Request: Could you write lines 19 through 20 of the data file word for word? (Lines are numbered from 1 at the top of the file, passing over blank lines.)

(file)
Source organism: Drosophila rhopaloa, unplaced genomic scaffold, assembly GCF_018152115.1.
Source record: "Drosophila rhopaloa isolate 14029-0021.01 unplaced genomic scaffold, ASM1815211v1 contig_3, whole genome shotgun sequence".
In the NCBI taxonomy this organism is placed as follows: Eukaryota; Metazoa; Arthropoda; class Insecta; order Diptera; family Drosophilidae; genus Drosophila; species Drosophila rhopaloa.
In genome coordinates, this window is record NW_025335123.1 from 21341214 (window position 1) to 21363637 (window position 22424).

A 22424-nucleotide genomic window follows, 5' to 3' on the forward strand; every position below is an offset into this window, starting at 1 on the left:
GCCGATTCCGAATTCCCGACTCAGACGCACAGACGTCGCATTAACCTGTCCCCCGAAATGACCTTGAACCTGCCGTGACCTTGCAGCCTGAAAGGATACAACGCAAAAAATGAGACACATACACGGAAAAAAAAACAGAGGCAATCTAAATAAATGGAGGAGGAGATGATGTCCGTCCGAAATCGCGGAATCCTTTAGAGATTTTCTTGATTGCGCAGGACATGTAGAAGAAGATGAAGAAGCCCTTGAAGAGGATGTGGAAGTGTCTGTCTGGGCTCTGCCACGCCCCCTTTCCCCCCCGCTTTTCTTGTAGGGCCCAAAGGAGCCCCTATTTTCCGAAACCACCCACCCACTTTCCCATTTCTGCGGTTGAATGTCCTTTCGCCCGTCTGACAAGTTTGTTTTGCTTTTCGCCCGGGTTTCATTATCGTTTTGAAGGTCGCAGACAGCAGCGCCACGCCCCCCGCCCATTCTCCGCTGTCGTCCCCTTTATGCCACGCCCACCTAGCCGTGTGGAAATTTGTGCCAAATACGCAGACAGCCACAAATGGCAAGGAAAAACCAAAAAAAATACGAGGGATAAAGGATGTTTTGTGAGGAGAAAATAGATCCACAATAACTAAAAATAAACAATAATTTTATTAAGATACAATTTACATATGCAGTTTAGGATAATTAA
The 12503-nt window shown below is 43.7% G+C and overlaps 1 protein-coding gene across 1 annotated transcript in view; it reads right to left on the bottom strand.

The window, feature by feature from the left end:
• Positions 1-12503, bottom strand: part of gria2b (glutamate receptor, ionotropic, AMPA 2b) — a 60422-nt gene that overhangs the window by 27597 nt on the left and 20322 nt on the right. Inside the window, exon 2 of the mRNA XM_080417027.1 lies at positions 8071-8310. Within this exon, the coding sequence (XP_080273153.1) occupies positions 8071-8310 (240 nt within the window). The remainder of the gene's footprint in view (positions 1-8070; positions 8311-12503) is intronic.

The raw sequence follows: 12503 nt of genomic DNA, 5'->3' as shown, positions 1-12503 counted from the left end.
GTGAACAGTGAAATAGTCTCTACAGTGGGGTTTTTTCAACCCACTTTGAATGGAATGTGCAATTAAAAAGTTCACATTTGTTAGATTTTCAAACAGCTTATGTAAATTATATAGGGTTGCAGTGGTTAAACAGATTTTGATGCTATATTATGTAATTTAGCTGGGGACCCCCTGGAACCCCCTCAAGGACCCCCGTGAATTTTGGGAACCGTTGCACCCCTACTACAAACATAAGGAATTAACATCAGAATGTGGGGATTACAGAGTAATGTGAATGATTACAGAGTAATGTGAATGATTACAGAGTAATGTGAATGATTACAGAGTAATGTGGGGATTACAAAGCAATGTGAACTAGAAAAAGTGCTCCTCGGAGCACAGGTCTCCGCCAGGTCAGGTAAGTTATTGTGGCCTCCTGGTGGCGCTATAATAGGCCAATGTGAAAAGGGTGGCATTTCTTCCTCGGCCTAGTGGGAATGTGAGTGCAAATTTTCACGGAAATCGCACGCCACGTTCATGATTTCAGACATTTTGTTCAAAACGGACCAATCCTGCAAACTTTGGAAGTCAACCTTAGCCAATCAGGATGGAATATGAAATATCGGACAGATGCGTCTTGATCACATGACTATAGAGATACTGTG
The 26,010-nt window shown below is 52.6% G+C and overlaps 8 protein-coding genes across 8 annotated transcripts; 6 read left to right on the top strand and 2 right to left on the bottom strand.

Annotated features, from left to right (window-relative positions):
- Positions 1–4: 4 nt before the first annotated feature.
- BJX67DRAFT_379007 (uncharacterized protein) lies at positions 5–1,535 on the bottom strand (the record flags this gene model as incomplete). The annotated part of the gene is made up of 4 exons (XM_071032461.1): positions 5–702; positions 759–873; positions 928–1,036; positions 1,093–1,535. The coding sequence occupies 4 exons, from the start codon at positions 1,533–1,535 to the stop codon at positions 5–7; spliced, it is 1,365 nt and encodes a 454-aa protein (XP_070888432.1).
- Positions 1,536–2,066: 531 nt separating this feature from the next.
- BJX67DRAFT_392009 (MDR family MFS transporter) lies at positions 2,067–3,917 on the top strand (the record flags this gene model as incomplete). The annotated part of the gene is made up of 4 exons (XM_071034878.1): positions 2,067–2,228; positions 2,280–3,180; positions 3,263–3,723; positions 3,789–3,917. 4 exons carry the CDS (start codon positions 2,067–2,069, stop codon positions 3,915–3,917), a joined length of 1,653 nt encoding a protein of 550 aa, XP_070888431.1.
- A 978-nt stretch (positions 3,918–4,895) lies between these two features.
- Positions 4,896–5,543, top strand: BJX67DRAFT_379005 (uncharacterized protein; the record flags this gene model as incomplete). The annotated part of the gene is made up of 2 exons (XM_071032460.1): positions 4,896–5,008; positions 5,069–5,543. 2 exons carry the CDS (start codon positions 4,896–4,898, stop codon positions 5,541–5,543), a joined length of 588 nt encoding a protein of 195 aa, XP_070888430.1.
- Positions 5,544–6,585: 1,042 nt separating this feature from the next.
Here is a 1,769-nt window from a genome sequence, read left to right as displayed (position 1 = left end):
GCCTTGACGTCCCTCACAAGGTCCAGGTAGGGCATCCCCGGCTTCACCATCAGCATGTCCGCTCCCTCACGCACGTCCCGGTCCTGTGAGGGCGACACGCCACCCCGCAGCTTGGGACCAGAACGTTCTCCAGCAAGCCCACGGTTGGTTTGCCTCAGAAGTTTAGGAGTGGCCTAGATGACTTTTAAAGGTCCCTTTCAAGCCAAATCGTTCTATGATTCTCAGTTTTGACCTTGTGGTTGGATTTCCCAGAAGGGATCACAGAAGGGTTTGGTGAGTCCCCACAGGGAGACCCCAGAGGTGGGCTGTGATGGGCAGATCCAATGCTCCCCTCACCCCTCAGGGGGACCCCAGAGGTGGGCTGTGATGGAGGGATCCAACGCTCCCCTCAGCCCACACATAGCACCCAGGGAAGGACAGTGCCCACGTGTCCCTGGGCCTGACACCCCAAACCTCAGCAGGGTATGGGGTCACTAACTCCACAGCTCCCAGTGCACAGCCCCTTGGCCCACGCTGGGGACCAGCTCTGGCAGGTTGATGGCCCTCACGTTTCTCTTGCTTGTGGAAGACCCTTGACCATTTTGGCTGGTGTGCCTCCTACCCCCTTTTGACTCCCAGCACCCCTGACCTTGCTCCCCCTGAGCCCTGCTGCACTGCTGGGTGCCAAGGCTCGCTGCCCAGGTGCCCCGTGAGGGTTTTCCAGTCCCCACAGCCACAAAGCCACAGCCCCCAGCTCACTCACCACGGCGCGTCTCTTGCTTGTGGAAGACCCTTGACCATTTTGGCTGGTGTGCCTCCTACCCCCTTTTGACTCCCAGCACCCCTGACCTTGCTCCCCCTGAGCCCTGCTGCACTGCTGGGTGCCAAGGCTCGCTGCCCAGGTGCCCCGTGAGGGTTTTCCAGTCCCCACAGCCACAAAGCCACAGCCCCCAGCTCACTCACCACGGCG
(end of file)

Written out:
- Positions 4,896–5,543, top strand: BJX67DRAFT_379005 (uncharacterized protein; the record flags this gene model as incomplete). The annotated part of the gene is made up of 2 exons (XM_071032460.1): positions 4,896–5,008; positions 5,069–5,543. 2 exons carry the CDS (start codon positions 4,896–4,898, stop codon positions 5,541–5,543), a joined length of 588 nt encoding a protein of 195 aa, XP_070888430.1.
- Positions 5,544–6,585: 1,042 nt separating this feature from the next.